I have set you an example that you should do as I have done for you. John 13:15
On Charley and Jan’s fiftieth wedding anniversary, they shared breakfast at a café with their son Jon. That day, the restaurant was understaffed with just a manager, cook, and one teenage girl who was working as hostess, waitress, and busser. As they finished their breakfast, Charley turned to his wife and son and said, “Do you have anything important going on in the next few hours?” They didn’t.
So, with permission from the manager, Charley and Jan began washing dishes in the back of the restaurant while Jon started clearing the cluttered tables. According to Jon, what happened that day wasn’t really that unusual. His parents had always set an example of Jesus who “did not come to be served, but to serve” (Mark 10:45).
In John 13, we read about the last meal Christ shared with His disciples. That night, the Teacher taught them the principle of humble service by washing their dirty feet (vv. 14–15). If He was willing to do the lowly job of washing a dozen men’s feet, they too should joyfully serve others.
Every avenue of service we encounter may look different, but one thing’s the same: there’s great joy in serving. The purpose behind acts of service isn’t to bring praise to the ones performing them, but to lovingly serve others while directing all praise to our humble, self-sacrificing God.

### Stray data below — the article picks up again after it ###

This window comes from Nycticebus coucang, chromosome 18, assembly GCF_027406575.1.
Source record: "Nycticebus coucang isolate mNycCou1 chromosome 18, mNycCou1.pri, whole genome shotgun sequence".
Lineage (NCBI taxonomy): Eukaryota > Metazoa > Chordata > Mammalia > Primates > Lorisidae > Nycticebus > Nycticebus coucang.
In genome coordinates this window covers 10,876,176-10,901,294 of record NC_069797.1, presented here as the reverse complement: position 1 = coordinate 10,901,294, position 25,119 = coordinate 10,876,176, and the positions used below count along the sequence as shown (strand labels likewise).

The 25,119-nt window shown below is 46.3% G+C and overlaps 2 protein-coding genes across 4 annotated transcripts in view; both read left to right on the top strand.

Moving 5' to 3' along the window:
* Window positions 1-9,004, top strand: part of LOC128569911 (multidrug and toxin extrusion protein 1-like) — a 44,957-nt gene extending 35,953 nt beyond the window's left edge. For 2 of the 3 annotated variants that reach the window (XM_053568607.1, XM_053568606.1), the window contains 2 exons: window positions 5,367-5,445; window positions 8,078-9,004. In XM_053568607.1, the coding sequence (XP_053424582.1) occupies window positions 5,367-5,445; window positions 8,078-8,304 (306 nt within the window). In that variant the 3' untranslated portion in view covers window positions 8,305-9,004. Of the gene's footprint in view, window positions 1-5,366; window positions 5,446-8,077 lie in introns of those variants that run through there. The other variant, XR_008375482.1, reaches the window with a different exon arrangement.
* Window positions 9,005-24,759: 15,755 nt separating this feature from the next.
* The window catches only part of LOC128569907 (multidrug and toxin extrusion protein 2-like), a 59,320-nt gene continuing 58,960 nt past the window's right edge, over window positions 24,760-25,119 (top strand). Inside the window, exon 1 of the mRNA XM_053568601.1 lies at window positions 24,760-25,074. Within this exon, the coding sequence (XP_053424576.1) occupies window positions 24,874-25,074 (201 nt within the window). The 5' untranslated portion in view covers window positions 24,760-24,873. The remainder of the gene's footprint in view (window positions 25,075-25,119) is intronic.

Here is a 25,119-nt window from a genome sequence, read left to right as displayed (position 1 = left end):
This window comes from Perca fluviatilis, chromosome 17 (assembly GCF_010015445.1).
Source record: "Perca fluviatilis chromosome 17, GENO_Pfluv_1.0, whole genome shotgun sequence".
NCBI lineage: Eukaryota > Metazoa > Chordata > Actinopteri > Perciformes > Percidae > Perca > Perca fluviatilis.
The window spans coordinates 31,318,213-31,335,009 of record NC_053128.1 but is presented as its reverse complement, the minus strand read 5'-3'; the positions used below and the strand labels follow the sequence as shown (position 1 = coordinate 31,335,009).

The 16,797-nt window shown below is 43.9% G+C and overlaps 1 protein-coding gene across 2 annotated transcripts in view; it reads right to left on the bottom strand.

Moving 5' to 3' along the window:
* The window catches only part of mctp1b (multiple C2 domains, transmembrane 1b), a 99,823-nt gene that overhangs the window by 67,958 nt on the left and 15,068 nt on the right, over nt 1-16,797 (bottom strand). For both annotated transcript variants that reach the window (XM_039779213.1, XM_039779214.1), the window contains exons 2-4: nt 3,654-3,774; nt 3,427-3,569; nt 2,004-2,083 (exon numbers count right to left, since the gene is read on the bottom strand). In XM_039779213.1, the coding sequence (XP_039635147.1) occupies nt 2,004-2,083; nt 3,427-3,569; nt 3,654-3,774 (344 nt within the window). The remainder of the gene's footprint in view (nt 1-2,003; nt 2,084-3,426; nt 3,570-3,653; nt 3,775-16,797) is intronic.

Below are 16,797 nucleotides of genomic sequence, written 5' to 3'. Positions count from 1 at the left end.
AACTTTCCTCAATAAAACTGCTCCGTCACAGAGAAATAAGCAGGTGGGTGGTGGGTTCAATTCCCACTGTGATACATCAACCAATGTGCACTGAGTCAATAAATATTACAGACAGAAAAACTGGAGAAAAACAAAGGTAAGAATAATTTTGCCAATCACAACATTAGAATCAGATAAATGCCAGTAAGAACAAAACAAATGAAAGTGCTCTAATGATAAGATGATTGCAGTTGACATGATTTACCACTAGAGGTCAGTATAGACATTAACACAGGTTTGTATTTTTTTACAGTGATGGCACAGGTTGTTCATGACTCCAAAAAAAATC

When has someone unexpectedly offered to help you with a difficult task? Why is humility such an important aspect of serving others?
Loving Savior, thank You for showing me how to be a servant.
Peter often misunderstood Jesus. He misunderstood what Christ was doing when He began to wash the disciples’ feet (John 13:6-9). Earlier in John, he confessed that only Jesus had the words of life (6:68-69), but he often failed to take Him at His word. He was convinced he could follow Jesus on the path of suffering (13:36-37). He assumed Christ’s goal was military conquest and started swinging a sword (18:10-11). And he ultimately denied his teacher and friend (vv. 15-27).
In every instance, however, Jesus gently showed love to His friend Peter. In the end, He called him to restoration and hope (21:15-19).